Tag Archives: slum

More Mumbai………..

Here are some more of the sites we visited in Mumbai.

This traffic sign was a little unnerving. Just in case you cannot read it, it says “Don’t touch unclaimed articles, they could be explosives.” Yeah, welcome to Mumbai. Of course, they are cautious – they have experienced real threats of danger and actual danger firsthand. But it wasn’t exactly the salutation I was hoping for. And, yes, I left all unclaimed articles very much untouched. Thank you very much.


We spent most of the time in the car because we just did not have that much time to get out at each stop. But, the slums are very big and overwhelming even in drive by mode.


But of course, there is beauty too. These are the hanging gardens. If you are in a hurry, you can really skip this part – but if you just want to take a short walk on pretty grounds, this is a lovely place to do it. They have a few shrubs that are cut in to the shapes of animals which were fun to see and some beautiful flowers.


As we were driving near one of the train stations, we saw walls and walls of graffiti. There are some very talented graphic artists on the streets of Mumbai.



This is one of the train stations. And it is true that there are compartments that only women ride in.


We also passed by this flower market.


I have more to share – but I know too many photos make a slow computer, so come back soon for More, More Mumbai.


Not too long ago, I wrote a post that generated quite the discussion on credit and credit cards in India. As a followup to that, I thought you might find this positive article interesting. It came from one of the Outreach members of the American Women’s Association in Delhi. (You’ll notice the difference in writing in India – in the U.S., the word scheme would immediately hint at a negative program – but this is a positive article.)

Launch of Credit Scheme for Slum Dwellers

Asha made history on Tuesday 28th April by launching a loan scheme for the slum dwellers of India in collaboration with The Ministry of Finance, Govt of India and 9 national banks. The Chief Guest at the function was Mr. Arun Ramanathan, Secretary (Banking), Ministry of Finance, Govt of India, the senior most civil servant in the Banking Division of the Govt of India. The Guests of Honour were Dr KC Chakrabarty, Chairman and Managing Director, Punjab National Bank, and Mr. Gautam Kanjilal, Chief General Manager of State Bank of India, the national heads of the two largest banks in the country.

Dr Kiran Martin, Founder & Director of Asha, delivers the welcome address

Also present were the Chiefs of the other 7 national banks, the New Zealand High Commissioner to India, Mr. Rupert Holborow, Deputy British High Commissioner Mr. Creon Butler, Irish Deputy Head of Mission Pat Bourne, diplomats, dignitaries and over 300 slum dwellers from all over the city.

Loans were given to slum dwellers from all over Delhi for a diverse range of purposes, including the opening and expansion of shops and businesses, purchase of vehicles and construction or improvement of homes. 58% of the borrowers were females and 42% were males. The cheques were distributed to the borrowers on stage by the Chief Guest and the Guests of Honour, in the presence of Asha’s Founder and Director Dr. Kiran Martin and other Asha trustees.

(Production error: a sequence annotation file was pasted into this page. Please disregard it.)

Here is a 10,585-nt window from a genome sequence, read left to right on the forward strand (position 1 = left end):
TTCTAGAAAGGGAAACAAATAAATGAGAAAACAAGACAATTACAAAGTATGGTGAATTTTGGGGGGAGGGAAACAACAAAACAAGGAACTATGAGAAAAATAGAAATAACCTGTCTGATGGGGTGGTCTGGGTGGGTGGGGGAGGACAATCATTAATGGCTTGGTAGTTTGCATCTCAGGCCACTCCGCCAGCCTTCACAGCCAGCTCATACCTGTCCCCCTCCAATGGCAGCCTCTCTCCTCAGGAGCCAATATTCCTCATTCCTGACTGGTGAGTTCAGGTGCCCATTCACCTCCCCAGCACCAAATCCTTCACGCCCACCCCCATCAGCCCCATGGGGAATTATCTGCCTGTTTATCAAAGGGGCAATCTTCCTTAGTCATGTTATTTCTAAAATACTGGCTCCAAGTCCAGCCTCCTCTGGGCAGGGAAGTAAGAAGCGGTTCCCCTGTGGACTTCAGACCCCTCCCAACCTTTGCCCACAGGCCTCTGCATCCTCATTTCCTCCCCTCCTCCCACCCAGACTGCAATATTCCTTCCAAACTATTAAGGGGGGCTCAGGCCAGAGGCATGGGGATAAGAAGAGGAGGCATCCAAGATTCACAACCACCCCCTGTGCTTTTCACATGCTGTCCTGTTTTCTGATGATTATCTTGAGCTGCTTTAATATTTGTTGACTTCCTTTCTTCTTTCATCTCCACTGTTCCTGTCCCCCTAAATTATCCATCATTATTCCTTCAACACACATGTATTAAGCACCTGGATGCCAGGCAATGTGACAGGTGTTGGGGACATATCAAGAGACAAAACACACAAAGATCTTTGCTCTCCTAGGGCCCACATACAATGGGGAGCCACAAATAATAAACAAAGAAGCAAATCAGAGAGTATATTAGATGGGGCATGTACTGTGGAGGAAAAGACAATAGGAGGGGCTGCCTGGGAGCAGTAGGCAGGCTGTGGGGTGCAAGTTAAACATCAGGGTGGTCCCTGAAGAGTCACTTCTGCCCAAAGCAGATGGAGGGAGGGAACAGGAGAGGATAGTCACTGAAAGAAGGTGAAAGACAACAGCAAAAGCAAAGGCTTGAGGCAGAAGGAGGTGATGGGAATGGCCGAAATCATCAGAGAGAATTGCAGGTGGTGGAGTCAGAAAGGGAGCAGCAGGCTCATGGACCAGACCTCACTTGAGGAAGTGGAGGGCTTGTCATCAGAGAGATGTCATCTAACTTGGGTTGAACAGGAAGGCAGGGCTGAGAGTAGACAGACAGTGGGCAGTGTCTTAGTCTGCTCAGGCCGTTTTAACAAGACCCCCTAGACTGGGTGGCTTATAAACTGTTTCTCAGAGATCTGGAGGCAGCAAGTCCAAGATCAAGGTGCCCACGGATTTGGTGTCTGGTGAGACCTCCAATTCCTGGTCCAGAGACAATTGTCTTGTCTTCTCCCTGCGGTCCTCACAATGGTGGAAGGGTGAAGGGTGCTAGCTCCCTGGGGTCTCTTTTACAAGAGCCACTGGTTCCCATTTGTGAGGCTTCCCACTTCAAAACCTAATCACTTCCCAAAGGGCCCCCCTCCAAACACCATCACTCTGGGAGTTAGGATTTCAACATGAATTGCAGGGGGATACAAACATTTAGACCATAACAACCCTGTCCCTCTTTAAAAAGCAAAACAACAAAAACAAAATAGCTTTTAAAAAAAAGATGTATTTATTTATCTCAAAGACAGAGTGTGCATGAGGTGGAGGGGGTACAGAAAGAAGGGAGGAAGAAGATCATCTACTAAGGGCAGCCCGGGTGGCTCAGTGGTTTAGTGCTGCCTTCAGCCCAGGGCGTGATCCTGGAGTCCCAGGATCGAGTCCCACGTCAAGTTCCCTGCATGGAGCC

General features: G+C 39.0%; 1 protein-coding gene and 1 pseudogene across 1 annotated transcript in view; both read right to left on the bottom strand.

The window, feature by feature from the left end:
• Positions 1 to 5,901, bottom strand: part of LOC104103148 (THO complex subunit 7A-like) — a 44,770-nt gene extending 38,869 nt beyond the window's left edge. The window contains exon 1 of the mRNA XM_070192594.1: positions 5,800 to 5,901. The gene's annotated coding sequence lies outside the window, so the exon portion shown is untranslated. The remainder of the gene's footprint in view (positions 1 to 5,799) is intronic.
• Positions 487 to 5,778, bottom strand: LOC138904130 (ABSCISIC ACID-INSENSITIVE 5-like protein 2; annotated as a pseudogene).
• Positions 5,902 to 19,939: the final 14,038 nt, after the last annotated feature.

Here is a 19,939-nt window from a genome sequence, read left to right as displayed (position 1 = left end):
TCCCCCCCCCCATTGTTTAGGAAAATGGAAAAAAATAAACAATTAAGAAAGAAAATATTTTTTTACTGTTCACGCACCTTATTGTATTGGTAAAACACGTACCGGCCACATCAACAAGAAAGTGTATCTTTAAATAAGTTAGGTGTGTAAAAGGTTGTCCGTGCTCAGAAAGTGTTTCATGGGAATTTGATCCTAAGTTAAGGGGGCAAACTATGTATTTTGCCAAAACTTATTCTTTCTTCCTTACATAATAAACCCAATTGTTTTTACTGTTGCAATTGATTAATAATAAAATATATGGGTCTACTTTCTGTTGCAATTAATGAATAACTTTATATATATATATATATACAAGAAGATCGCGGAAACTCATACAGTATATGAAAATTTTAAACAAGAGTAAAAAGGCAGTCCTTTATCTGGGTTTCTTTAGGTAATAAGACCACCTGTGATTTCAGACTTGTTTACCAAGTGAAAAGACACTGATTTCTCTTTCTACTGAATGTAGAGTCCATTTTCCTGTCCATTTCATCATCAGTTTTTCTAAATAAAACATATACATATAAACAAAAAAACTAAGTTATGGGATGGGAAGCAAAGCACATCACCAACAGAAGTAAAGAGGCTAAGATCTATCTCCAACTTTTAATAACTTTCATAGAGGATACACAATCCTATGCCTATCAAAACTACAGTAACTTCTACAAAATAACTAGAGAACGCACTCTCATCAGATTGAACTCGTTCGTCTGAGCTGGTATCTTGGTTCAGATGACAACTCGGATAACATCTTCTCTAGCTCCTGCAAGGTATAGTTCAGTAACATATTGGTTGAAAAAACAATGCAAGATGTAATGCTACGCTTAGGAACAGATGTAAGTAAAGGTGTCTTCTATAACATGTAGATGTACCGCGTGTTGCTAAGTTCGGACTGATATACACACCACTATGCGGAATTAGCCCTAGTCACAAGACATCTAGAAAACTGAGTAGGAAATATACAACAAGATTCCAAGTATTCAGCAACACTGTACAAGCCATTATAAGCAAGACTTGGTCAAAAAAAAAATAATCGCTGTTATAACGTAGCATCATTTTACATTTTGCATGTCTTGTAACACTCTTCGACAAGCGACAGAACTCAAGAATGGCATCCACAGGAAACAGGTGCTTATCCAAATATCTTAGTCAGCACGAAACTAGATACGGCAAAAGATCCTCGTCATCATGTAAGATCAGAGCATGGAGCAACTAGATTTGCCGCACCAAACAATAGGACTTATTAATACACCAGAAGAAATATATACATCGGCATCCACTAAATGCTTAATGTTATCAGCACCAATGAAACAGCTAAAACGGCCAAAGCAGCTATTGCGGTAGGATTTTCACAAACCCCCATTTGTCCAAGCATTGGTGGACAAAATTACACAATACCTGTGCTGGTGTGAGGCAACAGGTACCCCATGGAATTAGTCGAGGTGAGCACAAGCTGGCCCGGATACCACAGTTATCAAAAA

Chief Guest Mr Arun Ramanathan, Secretary (Banking Division), Ministry of Finance, Govt. of India hands out loan cheques to slum dwellers

Dr Martin, the initiator as well as the driving force behind this scheme, remarked in her speech that, when properly implemented, the scheme can greatly increase the country’s GDP through creation of national wealth, and said that “by becoming a force for liberation and transformation, we will be able to change the social and economic landscape of our country”.

This is for the very first time in the history of our country that slum dwellers have been able to directly access formal banking services, a process known as financial inclusion. They have so far always been financially excluded, and have been relying on loan sharks and other exploitative arrangements for their financial needs. This scheme enables slum dwellers to open zero balance bank accounts and receive loans at a very low rate of interest with no collateral required. The application procedures have been made very simple and the loan amount can be as low as US$100 or as high as US$5000, depending on the profile and the repayment capacity of the borrower. The repayment period is between 2 and 5 years, but there are no penalties for early repayment.

Slum dwellers and borrowers from all over the city attend the function

The pilot scheme implemented by Asha and these banks in 2008 created a very substantial enhancement in family incomes and standard of living, and a stunning repayment rate of 99%, proving to all that slum dwellers were indeed bankable. The phenomenal success of the pilot resulted in the Ministry of Finance and the national banks taking a policy decision to implement this scheme all over Delhi and then India.

The major difference between this revolutionary scheme and the traditional self help groups is that in this scheme, each slum dweller has a direct relationship with the bank, and can access the same banking services as any other Indian citizen. The interest rate on loans is much lower (9%) than that paid by members of self-help groups (18-22%), because of the high administrative costs of running the self-help groups and the involvement of intermediaries. Also, most importantly, the loans given to members of self-help groups are very small, usually not more than US$300. This is often insufficient to make a substantial difference to the living standards of a slum family.